France – The Baby

THE French baby usually comes into the world an heir. Outside the venue of penury and lawlessness, it may be said that every Gallic bantling is born with a silver spoon in its mouth. The Code Civil has made fathers in France mere usufructuaries of their children’s fortune. ” Thou shalt enrich thy offspring” is an eleventh commandment rigidly obeyed.

When a little Anglo-Saxon announces himself with kicks, screams, and doubling of his tiny fists, the attitude is symbolic. Unless he is born to a peerage or a million, his career, even in pacific fields, will be combative, earliest experiences evoking a spirit of enterprise, self-reliance, and, above all, compromise.

If a tiny Gaul behaves in similar fashion at the onset of life, his attitude soon changes. Mite as he is, he immediately discovers that there is not the slightest necessity to kick, scream, and double his fists. Everything he wants he gets without such expenditure of lungs and muscles. His nod is that of an infant Jupiter Olympus. For the French baby born of reputable wedlock is a unit, occasionally one of two—never a superfluity. When a fond French parent tells you that “sa petite famille va bien” (his little family is well), he means that the one boy or one girl of his house is in good health. When a Frenchman proudly informs you that he is “père de famille” (the father of a family), he means that he owns a son or a daughter. With undivided sway the new-comer rules, not the nursery (nurseries being unknown in France), but the entire household. He is regarded as a quite transhuman entity, a phenomenon, a small divinity whose humour under no circumstances whatever is to be crossed. From the moment of his birth he is entrusted to a deputy mother—in other words, a wet nurse—who must never let her charge cry.

” Take my advice,” I once heard a young matron say to another, and immediately dismiss your nurse if baby cries, I changed mine for Cécile half a dozen times before I succeeded in obtaining one who understood her business. Depend on it, if an infant cries the fault lies with the nurse.” The task of rearing infants under such conditions may seem onerous. The rewards are proportionate.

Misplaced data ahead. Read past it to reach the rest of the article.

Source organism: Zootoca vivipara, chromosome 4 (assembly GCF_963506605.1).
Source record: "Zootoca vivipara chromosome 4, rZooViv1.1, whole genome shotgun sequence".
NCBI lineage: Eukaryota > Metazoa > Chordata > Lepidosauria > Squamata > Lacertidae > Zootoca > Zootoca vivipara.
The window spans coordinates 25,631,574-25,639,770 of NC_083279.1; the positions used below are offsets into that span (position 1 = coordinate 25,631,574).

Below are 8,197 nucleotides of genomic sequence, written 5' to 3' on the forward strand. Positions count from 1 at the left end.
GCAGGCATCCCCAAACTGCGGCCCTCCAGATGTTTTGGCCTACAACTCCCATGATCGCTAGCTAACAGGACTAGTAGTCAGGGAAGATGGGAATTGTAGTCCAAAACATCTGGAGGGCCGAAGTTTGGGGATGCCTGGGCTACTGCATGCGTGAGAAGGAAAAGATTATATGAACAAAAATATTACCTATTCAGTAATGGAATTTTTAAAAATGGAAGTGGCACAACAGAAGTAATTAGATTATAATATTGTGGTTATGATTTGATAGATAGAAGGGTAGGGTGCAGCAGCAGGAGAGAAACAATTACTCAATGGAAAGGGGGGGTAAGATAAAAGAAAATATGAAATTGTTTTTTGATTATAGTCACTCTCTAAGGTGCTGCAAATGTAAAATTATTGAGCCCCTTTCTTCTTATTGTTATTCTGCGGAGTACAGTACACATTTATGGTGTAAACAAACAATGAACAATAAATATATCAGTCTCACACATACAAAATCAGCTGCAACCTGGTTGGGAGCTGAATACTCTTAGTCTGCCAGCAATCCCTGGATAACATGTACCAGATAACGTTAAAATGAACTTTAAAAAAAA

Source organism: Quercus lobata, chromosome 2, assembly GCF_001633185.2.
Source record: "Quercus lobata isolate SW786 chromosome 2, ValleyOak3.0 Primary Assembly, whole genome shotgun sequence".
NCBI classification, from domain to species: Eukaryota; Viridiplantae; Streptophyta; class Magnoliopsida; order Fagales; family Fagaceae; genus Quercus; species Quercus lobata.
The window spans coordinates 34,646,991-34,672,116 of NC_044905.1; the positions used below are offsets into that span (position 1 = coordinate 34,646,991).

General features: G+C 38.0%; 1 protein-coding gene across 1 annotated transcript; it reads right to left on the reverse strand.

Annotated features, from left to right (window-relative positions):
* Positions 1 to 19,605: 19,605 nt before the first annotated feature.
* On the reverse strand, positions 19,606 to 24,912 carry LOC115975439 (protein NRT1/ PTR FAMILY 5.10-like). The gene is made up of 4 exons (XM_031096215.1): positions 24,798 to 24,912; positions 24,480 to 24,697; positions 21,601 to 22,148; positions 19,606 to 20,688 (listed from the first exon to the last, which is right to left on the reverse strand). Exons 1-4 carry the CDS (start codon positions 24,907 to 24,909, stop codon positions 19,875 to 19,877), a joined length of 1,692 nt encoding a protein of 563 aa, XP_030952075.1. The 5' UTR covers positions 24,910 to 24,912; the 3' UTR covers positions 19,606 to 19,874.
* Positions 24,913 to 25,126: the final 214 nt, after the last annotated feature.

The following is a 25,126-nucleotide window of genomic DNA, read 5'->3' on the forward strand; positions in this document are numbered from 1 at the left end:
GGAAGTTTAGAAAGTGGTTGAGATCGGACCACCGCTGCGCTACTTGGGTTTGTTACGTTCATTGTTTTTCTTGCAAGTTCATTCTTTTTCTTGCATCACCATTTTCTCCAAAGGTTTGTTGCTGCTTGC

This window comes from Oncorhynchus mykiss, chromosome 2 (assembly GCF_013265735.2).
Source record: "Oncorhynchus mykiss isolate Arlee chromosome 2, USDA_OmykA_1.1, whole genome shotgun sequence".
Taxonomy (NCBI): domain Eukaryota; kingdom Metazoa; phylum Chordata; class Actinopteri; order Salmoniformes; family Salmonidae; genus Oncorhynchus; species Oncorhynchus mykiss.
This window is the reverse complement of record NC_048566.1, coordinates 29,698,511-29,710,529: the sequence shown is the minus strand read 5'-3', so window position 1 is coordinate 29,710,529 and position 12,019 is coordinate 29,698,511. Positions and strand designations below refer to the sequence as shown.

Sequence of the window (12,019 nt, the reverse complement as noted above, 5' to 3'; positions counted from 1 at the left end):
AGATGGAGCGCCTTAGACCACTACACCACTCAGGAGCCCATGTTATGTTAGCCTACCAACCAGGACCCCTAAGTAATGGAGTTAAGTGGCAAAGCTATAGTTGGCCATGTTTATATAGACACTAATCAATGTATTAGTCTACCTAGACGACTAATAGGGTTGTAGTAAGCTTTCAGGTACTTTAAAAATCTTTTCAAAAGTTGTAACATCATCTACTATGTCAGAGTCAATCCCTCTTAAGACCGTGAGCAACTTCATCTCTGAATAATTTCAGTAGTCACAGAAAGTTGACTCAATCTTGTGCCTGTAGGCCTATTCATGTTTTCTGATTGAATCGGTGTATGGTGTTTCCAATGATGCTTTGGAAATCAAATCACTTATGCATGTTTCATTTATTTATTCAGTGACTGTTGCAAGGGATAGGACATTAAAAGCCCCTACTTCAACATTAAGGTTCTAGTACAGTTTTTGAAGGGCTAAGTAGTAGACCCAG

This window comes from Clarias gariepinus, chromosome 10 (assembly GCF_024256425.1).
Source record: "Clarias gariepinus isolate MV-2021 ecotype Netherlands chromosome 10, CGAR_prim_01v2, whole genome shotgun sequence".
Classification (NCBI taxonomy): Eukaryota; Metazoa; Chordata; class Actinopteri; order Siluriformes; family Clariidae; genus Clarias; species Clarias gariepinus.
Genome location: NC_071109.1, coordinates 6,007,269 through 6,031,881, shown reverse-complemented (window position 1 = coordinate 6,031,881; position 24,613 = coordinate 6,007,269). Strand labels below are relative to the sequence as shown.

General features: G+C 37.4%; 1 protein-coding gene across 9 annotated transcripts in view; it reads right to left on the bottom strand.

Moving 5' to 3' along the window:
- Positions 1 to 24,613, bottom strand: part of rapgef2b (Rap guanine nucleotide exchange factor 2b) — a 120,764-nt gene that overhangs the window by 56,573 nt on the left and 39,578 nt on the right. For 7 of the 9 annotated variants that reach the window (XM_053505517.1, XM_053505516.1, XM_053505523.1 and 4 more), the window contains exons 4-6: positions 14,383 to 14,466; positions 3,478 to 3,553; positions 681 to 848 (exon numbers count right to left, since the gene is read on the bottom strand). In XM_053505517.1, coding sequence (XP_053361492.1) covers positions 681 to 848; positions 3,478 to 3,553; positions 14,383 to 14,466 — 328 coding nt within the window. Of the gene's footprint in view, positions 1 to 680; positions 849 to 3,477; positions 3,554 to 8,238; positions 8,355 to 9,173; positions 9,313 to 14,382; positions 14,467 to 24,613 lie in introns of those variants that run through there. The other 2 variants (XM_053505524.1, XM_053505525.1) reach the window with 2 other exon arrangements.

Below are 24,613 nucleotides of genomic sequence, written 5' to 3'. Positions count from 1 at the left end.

Next to the little heir or heiress under her care, the nurse is by far the most important person in the house. She lives on the fat of the land, and is never allowed to cry herself—that is to say, she must never sigh for the bantling she has left behind. Her wages range from a pound a week, and if she gets her foster child well over its teething, she receives a gold watch in addition to other perquisites. When madame’s visits do not lie in the direction of any public garden, she takes a fiacre, and nurse and baby have the carriage and pair to themselves. In the Tuileries Gardens, the Parc Monceau, and on the Champs Elysées, instead of nursemaids in white dresses and perambulators, we see veritable walls of these foster-mothers in spick-and-span grey alpaca circular cloaks, and close-fitting mob-caps with streamers of broad ribbon reaching to their heels. This ribbon is a special manufacture of St. Etienne, and costs ten francs a yard. It is a plaid, red denoting the nurse of a boy, blue of a girl, at least four yards being used. A right jovial time of it have these wearers of circular cloaks and ribbon costing ten francs a yard. On a par with Juliet’s immortal nurse are evidently most of them, well-meaning, but coarse, ignorant countrywomen attracted from the poorest and least progressive parts of France by high wages and riotous living. And concerning them has lately been waged a war as determined in spirit as that waged about Captain Dreyfus. Laws have been promulgated against the practice of vicarious motherhood. One of the most popular French novelists has scathingly indicted the system in fiction ; and at the eclectic Théâtre Antoine, night after night, vast audiences have been moved to tears by Les Remplaçantes, a play owing its inspiration to the same subject. Whether the excellent Loi Roussel forbidding mothers to go out as nurses till their own infants are seven months old, René Bazin’s moving history of “Donatienne,” or M. Brieux’ still more moving play, Les Remplacantes, will reduce that living wall in the Paris gardens is a moot question. And why fond French mothers as persistently relegate their maternal duties to others as when Rousseau issued his fulminations a hundred and fifty years ago, I have never learned.